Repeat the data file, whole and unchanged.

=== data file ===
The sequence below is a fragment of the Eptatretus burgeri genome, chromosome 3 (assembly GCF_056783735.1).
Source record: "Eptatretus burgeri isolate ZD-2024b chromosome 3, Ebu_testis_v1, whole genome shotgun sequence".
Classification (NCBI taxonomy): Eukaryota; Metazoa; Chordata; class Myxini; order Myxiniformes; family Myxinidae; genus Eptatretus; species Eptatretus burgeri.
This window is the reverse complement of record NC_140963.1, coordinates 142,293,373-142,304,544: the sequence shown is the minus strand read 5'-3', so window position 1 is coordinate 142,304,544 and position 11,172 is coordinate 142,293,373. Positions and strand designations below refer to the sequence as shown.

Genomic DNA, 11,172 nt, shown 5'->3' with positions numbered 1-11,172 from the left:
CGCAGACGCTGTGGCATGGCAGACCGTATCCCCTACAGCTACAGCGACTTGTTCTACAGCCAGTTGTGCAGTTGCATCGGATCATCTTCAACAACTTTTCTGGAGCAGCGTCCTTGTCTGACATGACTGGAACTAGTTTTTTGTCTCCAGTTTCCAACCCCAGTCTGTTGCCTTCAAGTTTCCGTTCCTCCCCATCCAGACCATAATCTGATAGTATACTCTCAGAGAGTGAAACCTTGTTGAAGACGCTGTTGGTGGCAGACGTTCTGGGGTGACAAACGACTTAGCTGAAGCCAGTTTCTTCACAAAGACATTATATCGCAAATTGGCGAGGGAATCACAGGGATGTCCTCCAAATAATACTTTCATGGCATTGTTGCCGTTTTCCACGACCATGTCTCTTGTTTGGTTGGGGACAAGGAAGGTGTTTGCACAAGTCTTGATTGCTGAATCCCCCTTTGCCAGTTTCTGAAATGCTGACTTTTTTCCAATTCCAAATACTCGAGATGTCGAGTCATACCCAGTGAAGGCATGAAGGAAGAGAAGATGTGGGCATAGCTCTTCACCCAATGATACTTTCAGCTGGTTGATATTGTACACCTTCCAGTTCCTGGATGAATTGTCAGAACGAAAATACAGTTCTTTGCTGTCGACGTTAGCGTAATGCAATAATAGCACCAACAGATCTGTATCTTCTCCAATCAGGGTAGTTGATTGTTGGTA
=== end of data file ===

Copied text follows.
The sequence below is a fragment of the Eptatretus burgeri genome, chromosome 3 (assembly GCF_056783735.1).
Source record: "Eptatretus burgeri isolate ZD-2024b chromosome 3, Ebu_testis_v1, whole genome shotgun sequence".
Classification (NCBI taxonomy): Eukaryota; Metazoa; Chordata; class Myxini; order Myxiniformes; family Myxinidae; genus Eptatretus; species Eptatretus burgeri.
This window is the reverse complement of record NC_140963.1, coordinates 142,293,373-142,304,544: the sequence shown is the minus strand read 5'-3', so window position 1 is coordinate 142,304,544 and position 11,172 is coordinate 142,293,373. Positions and strand designations below refer to the sequence as shown.

Genomic DNA, 11,172 nt, shown 5'->3' with positions numbered 1-11,172 from the left:
CGCAGACGCTGTGGCATGGCAGACCGTATCCCCTACAGCTACAGCGACTTGTTCTACAGCCAGTTGTGCAGTTGCATCGGATCATCTTCAACAACTTTTCTGGAGCAGCGTCCTTGTCTGACATGACTGGAACTAGTTTTTTGTCTCCAGTTTCCAACCCCAGTCTGTTGCCTTCAAGTTTCCGTTCCTCCCCATCCAGACCATAATCTGATAGTATACTCTCAGAGAGTGAAACCTTGTTGAAGACGCTGTTGGTGGCAGACGTTCTGGGGTGACAAACGACTTAGCTGAAGCCAGTTTCTTCACAAAGACATTATATCGCAAATTGGCGAGGGAATCACAGGGATGTCCTCCAAATAATACTTTCATGGCATTGTTGCCGTTTTCCACGACCATGTCTCTTGTTTGGTTGGGGACAAGGAAGGTGTTTGCACAAGTCTTGATTGCTGAATCCCCCTTTGCCAGTTTCTGAAATGCTGACTTTTTTCCAATTCCAAATACTCGAGATGTCGAGTCATACCCAGTGAAGGCATGAAGGAAGAGAAGATGTGGGCATAGCTCTTCACCCAATGATACTTTCAGCTGGTTGATATTGTACACCTTCCAGTTCCTGGATGAATTGTCAGAACGAAAATACAGTTCTTTGCTGTCGACGTTAGCGTAATGCAATAATAGCACCAACAGATCTGTATCTTCTCCAATCAGGGTAGTTGATTGTTGGTA